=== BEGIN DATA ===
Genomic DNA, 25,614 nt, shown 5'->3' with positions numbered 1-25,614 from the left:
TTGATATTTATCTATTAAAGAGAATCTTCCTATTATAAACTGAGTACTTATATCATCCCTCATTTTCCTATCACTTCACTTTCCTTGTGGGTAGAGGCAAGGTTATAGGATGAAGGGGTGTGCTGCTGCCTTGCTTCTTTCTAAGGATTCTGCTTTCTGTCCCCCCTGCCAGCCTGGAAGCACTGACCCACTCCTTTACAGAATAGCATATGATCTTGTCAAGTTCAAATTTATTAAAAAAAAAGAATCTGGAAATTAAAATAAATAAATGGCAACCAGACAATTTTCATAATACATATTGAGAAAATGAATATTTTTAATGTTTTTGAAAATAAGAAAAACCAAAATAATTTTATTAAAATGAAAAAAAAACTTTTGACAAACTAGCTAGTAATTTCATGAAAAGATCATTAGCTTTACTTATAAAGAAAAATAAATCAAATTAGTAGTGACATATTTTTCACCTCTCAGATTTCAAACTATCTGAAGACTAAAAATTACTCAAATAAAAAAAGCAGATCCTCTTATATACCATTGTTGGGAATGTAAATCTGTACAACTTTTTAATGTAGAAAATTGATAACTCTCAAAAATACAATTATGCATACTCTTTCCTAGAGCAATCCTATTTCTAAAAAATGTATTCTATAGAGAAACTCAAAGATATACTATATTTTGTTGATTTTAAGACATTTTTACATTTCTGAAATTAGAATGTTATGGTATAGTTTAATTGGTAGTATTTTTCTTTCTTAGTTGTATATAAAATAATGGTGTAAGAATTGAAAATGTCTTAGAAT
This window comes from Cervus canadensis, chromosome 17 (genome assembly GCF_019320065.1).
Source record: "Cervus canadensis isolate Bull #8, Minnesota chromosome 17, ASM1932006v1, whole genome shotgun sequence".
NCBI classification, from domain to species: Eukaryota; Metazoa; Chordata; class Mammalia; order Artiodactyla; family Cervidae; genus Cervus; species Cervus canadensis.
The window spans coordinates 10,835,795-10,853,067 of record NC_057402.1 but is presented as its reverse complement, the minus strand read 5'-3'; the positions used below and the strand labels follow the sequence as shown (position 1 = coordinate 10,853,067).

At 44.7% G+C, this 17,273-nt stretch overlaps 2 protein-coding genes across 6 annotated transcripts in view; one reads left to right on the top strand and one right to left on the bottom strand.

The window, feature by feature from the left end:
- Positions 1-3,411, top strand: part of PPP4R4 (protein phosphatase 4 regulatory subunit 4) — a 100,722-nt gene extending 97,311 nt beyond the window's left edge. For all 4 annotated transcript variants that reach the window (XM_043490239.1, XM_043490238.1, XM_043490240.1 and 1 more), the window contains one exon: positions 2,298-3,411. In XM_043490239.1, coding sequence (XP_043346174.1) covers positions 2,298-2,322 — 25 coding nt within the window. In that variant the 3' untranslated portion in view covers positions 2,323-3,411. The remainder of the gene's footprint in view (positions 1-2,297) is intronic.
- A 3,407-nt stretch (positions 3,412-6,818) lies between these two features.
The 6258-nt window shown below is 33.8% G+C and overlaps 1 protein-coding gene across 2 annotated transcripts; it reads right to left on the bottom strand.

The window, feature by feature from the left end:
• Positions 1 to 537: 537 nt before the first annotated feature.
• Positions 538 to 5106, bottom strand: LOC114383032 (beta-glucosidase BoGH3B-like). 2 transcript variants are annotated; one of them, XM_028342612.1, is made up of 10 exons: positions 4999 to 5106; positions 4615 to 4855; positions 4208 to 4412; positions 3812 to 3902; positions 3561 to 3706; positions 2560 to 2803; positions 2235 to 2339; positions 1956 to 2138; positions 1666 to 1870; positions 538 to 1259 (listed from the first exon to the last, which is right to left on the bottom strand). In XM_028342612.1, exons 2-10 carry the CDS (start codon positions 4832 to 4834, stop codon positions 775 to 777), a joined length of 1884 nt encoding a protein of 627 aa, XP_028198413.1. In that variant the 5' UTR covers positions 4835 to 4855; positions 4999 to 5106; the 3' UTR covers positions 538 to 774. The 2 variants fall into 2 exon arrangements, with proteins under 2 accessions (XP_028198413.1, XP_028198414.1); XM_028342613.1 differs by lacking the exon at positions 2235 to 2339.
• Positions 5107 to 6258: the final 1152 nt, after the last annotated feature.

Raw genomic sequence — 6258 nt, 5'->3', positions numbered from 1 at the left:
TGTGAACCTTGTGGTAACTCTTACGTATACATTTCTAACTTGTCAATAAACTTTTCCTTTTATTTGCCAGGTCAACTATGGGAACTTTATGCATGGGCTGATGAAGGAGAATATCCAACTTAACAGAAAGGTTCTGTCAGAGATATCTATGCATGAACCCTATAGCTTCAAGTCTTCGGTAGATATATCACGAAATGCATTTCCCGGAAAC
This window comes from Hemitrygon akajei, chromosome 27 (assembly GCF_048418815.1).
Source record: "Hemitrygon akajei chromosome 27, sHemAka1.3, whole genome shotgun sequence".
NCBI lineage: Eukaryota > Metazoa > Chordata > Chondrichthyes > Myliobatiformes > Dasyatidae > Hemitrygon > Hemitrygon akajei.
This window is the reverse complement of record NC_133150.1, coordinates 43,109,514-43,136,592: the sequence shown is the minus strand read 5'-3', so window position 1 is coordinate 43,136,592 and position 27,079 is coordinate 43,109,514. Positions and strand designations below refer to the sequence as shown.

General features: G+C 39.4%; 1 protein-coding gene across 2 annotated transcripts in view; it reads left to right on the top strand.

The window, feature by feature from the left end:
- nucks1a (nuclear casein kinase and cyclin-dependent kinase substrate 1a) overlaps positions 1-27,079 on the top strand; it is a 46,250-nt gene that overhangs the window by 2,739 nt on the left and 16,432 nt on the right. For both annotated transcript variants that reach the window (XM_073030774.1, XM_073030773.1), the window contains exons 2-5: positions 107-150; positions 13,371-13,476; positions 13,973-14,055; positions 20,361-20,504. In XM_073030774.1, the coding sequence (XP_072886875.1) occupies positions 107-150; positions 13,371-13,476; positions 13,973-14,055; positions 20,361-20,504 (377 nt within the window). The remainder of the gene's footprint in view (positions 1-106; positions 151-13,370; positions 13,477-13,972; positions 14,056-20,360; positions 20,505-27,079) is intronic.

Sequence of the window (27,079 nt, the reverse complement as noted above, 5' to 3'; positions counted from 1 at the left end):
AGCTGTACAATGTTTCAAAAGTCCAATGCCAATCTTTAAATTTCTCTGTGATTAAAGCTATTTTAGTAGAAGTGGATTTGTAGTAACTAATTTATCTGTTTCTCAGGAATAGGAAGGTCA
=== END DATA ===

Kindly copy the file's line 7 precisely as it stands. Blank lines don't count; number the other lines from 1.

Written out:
At 44.7% G+C, this 17,273-nt stretch overlaps 2 protein-coding genes across 6 annotated transcripts in view; one reads left to right on the top strand and one right to left on the bottom strand.